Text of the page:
Getting serious about budgeting

My wife and I are adopting Dave Ramsey’s envelope system.

We did OK budgeting up until now–I’d say paying off a mortgage 5 /12 years after I moved into the house qualifies as OK–but it doesn’t work as well when there are multiple things you’re saving for.The problem is that we want several things like new windows and new kitchen cabinets, and my wife kept asking when we’d be able to afford to get them. I never had an answer.

This week I sat down with a spreadsheet and made up a budget. I entered everything we spend that I knew, then I asked my wife about the things she knew. When we didn’t have an exact figure, we estimated. An estimate is better than nothing. Then I added line items for the things we want to save for.

So then we got some envelopes, wrote the line items on them, and put the cash inside. When the money runs out, we’re done spending on that for the month.

But really what I’m hoping is that the envelope system will cause us to be more careful spenders on most things. We’ll adjust when there’s a shortfall (when we need diapers and formula, we need them, and if the quantities change, something else has to give) but I’m hoping that in a lot of instances, we’ll be able to find ways to cut back a little. And then, of course, we can get those windows and cabinets more quickly.

And beyond that? We still have lots of things to save for, so having a system to do it will help us get there. We may or may not get there faster, but it’ll be a lot easier to know where we are and to project endpoints.

Now, as far as plans. I’ve had plenty of conversations about whether John Cummuta’s plan is better than Dave Ramsey’s plan, or if someone else’s plan is better yet.

As long as the plan has you paying down debt and not making risky investments (that’s not to say all investments are risky–but many financial books are just get rich quick schemes), and most importantly, you’re able to stick with it, I don’t think there’s a huge amount of difference. What bothers me is when I see people fretting over the differences in the approaches, and then not following any of them.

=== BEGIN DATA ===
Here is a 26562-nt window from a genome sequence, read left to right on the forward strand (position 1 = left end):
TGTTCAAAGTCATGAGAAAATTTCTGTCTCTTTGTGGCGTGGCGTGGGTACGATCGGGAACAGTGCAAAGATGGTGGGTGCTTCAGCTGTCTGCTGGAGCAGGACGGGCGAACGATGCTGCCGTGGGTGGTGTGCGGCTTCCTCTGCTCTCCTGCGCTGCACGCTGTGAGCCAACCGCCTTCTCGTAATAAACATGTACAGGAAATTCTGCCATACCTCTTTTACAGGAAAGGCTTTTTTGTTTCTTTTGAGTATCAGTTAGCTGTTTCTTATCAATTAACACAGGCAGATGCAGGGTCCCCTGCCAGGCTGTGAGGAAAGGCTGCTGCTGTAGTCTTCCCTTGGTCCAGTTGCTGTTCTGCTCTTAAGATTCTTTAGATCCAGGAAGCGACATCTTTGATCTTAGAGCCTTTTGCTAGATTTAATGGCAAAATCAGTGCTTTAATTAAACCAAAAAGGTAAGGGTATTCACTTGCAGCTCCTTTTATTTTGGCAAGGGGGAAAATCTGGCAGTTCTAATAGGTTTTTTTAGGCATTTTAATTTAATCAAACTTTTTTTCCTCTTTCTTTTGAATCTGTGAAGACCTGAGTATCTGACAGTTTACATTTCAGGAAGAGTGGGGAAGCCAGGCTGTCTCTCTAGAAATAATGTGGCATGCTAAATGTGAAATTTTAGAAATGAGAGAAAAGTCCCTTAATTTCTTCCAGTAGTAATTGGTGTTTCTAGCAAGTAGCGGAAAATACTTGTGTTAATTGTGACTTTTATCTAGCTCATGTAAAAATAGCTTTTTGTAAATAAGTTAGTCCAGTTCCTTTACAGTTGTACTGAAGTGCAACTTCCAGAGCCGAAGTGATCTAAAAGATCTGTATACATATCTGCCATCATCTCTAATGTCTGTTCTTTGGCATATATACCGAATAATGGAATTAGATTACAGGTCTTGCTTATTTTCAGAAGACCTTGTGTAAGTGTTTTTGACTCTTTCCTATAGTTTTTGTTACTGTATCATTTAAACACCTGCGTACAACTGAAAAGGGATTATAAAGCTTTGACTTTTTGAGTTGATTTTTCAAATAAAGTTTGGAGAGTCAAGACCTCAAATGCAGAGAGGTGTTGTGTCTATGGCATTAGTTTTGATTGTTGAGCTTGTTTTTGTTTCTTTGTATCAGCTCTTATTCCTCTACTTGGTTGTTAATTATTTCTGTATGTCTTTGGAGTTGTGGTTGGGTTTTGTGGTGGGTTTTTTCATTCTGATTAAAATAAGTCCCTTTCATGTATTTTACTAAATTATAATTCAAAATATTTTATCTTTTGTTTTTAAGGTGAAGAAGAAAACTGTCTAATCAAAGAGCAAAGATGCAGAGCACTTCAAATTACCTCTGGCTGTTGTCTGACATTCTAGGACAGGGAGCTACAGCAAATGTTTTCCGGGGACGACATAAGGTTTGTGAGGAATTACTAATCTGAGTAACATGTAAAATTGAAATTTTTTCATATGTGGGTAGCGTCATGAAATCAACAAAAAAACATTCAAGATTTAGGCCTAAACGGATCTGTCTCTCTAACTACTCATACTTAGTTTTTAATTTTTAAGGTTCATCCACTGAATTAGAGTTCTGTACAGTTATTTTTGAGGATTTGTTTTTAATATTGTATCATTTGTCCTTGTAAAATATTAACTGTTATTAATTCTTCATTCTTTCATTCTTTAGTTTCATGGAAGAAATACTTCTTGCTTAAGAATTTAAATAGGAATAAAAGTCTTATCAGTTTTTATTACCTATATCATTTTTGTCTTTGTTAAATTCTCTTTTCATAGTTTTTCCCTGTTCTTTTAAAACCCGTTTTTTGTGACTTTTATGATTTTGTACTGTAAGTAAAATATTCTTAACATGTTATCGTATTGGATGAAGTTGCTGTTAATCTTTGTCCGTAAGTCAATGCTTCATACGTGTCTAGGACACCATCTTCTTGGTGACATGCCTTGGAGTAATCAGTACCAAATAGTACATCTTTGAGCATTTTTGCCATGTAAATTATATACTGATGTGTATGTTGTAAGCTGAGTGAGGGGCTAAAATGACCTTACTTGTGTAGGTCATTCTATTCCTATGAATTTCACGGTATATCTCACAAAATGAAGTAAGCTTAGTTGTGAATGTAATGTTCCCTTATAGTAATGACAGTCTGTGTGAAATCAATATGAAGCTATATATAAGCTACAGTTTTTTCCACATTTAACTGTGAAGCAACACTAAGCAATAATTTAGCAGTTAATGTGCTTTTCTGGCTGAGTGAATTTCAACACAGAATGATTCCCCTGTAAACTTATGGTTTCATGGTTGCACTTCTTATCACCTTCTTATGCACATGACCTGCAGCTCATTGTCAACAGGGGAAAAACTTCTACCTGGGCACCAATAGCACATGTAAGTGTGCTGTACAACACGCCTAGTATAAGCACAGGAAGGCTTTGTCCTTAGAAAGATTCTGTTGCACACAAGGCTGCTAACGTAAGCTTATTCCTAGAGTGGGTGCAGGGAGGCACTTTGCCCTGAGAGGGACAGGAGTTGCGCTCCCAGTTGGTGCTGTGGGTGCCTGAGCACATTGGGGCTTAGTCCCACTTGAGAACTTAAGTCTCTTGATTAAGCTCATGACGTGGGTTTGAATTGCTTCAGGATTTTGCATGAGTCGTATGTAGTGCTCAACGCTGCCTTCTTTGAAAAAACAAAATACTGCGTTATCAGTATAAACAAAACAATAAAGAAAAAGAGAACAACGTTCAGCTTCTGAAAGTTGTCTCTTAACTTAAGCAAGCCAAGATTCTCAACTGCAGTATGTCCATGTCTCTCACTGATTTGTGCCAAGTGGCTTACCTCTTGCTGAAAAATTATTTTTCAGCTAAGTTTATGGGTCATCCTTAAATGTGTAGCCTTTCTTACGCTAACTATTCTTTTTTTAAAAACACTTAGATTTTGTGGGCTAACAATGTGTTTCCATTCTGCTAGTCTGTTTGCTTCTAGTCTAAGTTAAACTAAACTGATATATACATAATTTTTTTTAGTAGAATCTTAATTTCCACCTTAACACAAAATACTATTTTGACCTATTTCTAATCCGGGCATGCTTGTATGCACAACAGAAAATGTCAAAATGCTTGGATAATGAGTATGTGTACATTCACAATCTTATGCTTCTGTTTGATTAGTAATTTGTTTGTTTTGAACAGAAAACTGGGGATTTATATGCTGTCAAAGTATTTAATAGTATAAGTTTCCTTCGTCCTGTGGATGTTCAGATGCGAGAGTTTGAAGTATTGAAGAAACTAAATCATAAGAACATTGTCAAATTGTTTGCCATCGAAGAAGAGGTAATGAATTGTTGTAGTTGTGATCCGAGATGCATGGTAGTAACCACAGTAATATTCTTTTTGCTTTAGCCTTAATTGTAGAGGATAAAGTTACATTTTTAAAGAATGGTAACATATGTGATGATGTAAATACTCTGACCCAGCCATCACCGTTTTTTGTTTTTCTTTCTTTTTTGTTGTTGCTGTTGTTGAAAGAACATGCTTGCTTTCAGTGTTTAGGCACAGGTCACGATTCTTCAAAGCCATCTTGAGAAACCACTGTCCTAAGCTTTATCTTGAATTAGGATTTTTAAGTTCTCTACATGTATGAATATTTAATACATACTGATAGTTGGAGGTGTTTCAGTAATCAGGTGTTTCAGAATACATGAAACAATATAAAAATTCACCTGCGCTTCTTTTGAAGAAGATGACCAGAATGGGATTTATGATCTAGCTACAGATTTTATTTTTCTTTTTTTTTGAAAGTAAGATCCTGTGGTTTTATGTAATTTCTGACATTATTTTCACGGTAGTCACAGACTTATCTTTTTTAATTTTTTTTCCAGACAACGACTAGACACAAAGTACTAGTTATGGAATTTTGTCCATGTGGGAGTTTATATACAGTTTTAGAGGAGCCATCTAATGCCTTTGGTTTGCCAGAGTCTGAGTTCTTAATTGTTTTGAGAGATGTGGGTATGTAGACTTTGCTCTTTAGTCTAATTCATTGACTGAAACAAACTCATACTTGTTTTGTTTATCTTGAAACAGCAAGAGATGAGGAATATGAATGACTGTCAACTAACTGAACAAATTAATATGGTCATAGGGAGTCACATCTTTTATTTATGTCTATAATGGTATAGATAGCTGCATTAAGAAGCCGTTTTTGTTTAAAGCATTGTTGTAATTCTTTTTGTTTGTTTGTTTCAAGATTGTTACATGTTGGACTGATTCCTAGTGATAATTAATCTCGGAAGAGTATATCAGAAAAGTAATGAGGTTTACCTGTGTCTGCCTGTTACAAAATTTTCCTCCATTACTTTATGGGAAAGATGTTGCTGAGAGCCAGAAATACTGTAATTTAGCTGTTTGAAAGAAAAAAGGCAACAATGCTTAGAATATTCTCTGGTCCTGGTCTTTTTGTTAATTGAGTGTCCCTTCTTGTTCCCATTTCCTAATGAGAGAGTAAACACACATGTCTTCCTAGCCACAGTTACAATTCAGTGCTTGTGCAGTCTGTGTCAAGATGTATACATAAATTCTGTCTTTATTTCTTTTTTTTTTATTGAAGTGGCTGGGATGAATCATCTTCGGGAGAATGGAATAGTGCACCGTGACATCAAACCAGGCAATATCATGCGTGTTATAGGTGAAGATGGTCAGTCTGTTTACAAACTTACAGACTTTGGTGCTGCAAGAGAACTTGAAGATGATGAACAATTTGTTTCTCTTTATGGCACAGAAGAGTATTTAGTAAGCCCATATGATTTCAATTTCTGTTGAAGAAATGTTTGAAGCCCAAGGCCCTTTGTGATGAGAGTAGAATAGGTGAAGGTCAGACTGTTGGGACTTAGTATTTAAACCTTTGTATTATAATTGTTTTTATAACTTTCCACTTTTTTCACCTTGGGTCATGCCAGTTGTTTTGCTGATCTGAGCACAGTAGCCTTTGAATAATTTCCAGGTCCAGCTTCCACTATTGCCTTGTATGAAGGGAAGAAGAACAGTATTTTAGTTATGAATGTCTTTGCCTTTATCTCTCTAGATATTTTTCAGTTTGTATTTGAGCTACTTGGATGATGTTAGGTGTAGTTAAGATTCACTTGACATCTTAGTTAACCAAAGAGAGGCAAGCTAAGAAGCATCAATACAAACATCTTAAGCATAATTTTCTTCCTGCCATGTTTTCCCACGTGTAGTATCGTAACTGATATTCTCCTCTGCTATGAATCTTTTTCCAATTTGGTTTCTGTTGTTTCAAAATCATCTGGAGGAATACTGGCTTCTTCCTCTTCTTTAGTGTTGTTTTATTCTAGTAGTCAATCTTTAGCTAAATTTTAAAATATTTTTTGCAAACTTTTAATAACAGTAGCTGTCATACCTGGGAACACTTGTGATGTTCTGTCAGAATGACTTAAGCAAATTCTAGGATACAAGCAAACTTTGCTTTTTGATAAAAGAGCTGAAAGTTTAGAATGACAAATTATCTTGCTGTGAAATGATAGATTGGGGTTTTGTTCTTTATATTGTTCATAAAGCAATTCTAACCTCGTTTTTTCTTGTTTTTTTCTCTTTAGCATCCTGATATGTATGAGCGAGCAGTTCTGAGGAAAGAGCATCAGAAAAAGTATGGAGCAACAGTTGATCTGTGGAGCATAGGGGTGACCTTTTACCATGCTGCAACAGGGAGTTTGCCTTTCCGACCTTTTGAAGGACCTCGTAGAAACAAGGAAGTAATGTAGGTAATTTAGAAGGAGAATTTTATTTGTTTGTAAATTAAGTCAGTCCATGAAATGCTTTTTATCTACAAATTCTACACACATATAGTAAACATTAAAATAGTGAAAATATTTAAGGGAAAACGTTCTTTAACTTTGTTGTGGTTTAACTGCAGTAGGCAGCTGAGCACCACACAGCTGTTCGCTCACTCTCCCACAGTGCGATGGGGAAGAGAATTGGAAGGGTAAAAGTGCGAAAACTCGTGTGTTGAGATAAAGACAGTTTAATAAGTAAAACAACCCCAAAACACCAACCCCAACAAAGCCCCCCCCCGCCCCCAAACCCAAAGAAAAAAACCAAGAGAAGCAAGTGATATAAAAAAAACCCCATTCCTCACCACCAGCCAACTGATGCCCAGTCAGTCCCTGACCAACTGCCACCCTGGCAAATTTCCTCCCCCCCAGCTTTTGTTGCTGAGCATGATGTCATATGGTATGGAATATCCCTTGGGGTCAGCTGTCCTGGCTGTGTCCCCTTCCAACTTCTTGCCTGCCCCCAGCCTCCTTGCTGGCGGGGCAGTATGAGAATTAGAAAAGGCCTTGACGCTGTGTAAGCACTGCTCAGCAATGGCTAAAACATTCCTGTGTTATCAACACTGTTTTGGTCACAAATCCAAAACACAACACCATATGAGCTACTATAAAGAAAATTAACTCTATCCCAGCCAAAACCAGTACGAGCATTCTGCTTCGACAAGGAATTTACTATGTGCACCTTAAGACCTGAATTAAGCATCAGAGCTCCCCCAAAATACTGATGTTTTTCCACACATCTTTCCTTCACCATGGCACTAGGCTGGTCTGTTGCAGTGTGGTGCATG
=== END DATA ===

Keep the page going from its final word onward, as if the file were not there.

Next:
Like I told my insurance agent earlier this week: If you pick the wrong plan and pay your debts in the wrong order, you’re in debt one more month. Whichever way you go, you save thousands of dollars, if not hundreds of thousands.

3 thoughts on “Getting serious about budgeting

  • October 17, 2008 at 8:56 pm
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    How do all these books apply to the current calamity?
    What do you think of Buffett’s call to the American people to buy stock? Can we pull him out of his problems?

    • October 18, 2008 at 6:12 pm
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      As far as Buffett goes, he’s fine. He doesn’t want us to bail him out. His point is that stocks are worth a little more than half what they were worth at their peak last year. The companies that survive will rebound and then some, so this is a good time to pick up bargains. It’s almost like being able to go back to the 1990s.

      Do I think the guy I know who just sold all his stock last week made a mistake? You better believe I do.

      As for the downturn, the key is really to be careful with your money. If you’re careful with it, you have more of it, and the downturn can actually present opportunities for you.

      I like this question. Let me do a little more digging and thinking.

      • October 18, 2008 at 7:46 pm
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        Just a little something to mull. Buffett owns controlling interest in Star Furniture. No new homes, no new furniture.
        I would agree with buying stock if this was previous recessions. This one is different, and if you put money into to stock , it may disappear like the trillion dollars already gone up in smoke. Remember, those derivatives are something new.
        I’ve watched every recession since 1957. I only took note of that one because I went to bed hungry.
        This one doesn’t seem like those in the way it’s starting.

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